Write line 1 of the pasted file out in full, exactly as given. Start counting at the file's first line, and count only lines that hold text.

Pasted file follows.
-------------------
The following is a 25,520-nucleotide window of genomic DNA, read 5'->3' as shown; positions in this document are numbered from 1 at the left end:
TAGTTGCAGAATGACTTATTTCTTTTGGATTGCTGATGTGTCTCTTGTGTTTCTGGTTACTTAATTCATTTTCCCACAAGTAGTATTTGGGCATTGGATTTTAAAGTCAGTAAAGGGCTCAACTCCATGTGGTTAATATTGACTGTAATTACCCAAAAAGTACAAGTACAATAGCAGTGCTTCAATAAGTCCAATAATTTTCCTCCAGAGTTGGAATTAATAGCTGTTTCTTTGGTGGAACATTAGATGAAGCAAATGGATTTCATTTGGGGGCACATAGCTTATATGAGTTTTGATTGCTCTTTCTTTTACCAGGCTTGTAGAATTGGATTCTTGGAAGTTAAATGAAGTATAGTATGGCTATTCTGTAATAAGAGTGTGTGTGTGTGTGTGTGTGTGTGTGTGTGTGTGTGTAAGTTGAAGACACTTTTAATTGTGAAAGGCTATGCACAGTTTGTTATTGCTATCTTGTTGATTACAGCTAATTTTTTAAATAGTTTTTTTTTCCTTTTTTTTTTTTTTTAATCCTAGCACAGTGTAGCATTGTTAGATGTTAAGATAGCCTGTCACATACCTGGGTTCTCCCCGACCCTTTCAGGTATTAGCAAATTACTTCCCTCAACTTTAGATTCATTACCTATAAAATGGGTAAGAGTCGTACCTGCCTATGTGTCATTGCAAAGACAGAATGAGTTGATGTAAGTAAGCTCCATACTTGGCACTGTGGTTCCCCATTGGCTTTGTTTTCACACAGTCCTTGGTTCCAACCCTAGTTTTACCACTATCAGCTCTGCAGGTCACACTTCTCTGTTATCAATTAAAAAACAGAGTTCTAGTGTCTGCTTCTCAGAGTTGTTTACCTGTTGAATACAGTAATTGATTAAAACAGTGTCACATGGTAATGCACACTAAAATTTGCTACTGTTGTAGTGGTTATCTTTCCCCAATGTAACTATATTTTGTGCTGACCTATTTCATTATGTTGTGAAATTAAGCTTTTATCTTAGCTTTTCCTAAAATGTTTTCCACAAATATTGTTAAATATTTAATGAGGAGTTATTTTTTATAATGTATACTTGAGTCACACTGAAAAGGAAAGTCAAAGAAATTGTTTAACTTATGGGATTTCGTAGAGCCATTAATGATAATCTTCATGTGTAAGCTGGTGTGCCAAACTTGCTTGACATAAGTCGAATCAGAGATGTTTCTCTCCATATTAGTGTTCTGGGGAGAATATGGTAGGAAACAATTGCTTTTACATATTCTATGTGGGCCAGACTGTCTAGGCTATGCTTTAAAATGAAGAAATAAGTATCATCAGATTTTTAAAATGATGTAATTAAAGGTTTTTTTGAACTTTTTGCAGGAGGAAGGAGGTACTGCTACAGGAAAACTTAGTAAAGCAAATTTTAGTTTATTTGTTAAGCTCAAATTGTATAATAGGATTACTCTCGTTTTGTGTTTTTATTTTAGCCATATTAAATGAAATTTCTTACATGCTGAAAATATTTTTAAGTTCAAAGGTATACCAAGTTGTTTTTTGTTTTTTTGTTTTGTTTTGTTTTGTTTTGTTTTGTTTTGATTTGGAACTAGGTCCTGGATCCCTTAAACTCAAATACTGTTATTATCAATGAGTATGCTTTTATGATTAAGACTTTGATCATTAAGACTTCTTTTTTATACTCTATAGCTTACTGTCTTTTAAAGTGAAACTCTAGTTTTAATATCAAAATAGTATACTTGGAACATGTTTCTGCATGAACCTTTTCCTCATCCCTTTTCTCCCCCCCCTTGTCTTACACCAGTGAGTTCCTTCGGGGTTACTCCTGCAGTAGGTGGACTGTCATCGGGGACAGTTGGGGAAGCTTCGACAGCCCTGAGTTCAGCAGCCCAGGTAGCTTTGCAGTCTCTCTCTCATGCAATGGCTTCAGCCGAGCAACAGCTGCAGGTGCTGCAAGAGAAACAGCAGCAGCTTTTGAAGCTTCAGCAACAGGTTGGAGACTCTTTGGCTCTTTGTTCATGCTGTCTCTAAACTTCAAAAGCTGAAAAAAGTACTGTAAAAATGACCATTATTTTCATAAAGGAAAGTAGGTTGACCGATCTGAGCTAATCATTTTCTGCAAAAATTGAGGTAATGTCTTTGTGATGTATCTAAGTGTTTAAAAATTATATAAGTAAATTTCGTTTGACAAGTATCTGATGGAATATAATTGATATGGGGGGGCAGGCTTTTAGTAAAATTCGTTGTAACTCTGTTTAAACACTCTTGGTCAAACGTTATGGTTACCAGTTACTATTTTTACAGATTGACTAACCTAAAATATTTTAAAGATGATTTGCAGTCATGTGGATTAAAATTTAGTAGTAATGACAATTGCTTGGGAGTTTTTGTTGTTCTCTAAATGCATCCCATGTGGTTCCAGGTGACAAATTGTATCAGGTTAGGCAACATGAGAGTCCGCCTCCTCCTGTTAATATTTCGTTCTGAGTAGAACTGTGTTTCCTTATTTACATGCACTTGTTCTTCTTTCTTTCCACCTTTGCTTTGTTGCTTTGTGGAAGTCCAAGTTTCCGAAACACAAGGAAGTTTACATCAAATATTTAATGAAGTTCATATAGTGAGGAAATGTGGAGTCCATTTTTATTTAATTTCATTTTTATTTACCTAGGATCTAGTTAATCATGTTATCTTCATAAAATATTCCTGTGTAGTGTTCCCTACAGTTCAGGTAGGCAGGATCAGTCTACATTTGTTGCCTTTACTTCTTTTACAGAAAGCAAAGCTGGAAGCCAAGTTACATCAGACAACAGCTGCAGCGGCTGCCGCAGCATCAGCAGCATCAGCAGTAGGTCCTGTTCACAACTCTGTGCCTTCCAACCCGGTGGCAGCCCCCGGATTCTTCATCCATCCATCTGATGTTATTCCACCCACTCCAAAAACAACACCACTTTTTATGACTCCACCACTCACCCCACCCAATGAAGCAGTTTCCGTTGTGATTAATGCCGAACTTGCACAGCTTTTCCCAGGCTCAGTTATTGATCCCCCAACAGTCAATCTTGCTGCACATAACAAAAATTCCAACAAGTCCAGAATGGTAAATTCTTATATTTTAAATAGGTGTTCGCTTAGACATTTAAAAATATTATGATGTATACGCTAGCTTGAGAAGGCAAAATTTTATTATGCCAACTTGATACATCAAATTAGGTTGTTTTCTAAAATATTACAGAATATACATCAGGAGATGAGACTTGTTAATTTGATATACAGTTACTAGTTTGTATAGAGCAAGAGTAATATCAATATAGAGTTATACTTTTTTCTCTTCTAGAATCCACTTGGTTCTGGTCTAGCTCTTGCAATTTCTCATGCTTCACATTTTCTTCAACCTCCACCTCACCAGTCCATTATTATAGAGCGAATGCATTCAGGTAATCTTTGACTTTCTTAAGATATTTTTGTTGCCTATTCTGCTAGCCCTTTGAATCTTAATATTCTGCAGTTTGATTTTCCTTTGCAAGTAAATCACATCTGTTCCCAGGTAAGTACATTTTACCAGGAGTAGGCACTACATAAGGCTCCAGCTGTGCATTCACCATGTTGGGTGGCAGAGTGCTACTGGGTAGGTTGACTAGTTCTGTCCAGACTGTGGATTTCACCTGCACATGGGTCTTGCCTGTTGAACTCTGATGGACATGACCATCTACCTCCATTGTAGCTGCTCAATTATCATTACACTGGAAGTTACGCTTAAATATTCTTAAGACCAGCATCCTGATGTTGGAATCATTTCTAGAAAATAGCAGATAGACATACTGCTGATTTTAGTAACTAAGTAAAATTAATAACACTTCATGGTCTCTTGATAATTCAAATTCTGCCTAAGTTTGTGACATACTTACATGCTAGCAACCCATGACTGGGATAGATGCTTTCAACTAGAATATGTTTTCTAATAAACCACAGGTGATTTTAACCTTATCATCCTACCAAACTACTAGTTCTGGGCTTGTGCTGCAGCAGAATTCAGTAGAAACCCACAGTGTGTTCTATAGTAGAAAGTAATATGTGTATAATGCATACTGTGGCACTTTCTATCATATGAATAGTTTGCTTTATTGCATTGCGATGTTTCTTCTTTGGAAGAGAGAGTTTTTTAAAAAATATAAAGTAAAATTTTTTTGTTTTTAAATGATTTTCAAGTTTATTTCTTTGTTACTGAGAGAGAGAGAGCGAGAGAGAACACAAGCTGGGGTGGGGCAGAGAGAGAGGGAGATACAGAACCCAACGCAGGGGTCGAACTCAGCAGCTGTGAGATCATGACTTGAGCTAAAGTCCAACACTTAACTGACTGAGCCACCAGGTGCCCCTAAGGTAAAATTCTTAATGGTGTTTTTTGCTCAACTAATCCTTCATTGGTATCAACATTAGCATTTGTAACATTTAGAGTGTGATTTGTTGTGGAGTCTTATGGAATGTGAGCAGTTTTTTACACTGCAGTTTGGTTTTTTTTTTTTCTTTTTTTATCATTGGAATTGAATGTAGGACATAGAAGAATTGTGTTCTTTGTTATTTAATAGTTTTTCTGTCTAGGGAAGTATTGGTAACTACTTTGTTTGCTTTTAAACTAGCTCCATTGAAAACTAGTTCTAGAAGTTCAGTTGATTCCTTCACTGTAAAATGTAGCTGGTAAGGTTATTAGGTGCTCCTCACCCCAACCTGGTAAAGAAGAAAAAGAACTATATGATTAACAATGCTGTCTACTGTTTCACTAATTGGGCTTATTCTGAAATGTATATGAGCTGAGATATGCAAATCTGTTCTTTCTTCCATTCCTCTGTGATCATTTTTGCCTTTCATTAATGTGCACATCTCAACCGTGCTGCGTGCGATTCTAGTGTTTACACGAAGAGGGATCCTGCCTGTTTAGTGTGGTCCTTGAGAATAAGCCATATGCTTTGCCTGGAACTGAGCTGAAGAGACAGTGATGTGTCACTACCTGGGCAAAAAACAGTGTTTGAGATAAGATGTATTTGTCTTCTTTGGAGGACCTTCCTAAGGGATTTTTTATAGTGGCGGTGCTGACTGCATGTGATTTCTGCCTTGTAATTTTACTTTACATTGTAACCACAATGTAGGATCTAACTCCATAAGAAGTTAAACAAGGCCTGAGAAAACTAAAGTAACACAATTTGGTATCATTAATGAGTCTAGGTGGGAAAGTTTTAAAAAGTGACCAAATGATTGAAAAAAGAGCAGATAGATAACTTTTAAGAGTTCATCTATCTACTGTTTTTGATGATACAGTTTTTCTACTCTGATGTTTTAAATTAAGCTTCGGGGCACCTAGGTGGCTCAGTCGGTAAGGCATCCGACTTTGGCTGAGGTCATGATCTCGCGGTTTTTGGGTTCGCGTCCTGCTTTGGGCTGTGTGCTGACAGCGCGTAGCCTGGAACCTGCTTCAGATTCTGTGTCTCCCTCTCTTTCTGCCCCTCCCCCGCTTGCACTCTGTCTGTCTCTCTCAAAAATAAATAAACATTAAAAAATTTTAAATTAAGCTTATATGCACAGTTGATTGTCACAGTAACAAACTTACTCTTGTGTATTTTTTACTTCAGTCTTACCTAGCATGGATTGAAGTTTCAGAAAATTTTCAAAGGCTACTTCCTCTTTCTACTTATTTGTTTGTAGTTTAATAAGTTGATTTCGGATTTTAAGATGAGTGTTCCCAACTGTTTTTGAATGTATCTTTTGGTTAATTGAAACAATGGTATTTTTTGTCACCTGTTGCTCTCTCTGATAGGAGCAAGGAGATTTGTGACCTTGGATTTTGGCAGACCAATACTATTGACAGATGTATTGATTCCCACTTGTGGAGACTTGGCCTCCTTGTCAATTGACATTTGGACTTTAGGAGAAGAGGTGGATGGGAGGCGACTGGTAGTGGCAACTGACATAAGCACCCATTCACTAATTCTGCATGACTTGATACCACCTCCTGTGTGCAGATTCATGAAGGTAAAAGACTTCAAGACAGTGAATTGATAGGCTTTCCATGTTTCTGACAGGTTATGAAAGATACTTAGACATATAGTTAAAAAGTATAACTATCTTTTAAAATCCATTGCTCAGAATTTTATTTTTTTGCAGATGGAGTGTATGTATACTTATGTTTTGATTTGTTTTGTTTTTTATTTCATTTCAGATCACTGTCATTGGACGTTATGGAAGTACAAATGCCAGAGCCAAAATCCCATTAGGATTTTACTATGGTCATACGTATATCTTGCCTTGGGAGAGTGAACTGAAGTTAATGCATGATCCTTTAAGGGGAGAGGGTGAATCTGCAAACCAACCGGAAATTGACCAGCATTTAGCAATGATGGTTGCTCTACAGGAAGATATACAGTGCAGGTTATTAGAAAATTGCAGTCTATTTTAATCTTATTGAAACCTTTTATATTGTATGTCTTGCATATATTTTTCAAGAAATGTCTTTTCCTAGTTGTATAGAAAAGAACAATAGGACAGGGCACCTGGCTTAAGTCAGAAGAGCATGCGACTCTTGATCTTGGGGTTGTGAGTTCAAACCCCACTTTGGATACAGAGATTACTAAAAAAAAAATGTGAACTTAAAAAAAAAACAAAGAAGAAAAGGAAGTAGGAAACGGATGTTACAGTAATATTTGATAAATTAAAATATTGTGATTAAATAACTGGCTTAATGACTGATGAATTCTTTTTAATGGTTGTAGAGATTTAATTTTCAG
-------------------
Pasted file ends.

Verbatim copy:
The following is a 25,520-nucleotide window of genomic DNA, read 5'->3' as shown; positions in this document are numbered from 1 at the left end: